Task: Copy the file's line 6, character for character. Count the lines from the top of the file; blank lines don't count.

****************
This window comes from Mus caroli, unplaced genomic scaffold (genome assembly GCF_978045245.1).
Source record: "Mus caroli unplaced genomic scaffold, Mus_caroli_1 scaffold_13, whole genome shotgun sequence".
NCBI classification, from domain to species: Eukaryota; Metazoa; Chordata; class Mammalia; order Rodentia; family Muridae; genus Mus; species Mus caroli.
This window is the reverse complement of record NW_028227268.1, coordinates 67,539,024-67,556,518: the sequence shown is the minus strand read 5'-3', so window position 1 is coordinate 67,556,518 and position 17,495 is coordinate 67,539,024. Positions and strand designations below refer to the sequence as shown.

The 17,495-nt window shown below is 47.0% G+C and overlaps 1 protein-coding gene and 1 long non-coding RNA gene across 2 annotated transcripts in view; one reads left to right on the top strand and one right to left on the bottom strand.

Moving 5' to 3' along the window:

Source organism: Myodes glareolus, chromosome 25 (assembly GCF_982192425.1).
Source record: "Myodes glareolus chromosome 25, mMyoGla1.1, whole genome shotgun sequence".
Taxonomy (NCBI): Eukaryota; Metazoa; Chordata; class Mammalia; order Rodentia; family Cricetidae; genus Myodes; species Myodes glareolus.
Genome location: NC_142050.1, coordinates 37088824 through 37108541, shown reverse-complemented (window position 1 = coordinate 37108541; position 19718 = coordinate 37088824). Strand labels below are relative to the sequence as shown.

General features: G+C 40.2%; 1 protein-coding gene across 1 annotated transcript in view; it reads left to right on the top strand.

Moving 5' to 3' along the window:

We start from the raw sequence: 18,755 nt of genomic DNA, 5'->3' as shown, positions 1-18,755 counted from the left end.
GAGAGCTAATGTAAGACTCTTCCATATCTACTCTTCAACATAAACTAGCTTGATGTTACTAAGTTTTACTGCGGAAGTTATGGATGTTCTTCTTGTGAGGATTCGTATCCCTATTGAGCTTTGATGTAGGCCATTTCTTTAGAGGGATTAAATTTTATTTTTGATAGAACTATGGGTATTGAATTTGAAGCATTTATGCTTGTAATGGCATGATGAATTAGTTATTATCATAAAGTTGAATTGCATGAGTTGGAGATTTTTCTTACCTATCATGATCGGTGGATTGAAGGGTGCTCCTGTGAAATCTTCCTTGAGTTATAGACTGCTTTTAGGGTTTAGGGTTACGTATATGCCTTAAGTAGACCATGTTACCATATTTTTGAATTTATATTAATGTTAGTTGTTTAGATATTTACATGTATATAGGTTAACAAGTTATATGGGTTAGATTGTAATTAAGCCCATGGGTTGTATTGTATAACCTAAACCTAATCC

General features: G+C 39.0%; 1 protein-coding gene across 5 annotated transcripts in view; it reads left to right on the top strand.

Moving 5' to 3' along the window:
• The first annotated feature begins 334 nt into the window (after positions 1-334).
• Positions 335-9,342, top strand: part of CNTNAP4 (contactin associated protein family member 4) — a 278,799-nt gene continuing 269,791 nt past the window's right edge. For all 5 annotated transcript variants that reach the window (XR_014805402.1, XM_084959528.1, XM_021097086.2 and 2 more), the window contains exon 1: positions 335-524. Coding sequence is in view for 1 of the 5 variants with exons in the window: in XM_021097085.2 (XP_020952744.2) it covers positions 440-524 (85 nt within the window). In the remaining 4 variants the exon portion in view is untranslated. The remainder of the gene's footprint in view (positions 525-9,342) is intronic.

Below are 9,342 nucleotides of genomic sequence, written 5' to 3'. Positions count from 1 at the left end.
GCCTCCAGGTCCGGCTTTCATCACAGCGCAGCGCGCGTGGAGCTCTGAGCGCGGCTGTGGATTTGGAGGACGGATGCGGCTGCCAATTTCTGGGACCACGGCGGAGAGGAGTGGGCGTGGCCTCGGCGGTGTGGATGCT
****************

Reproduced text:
Moving 5' to 3' along the window: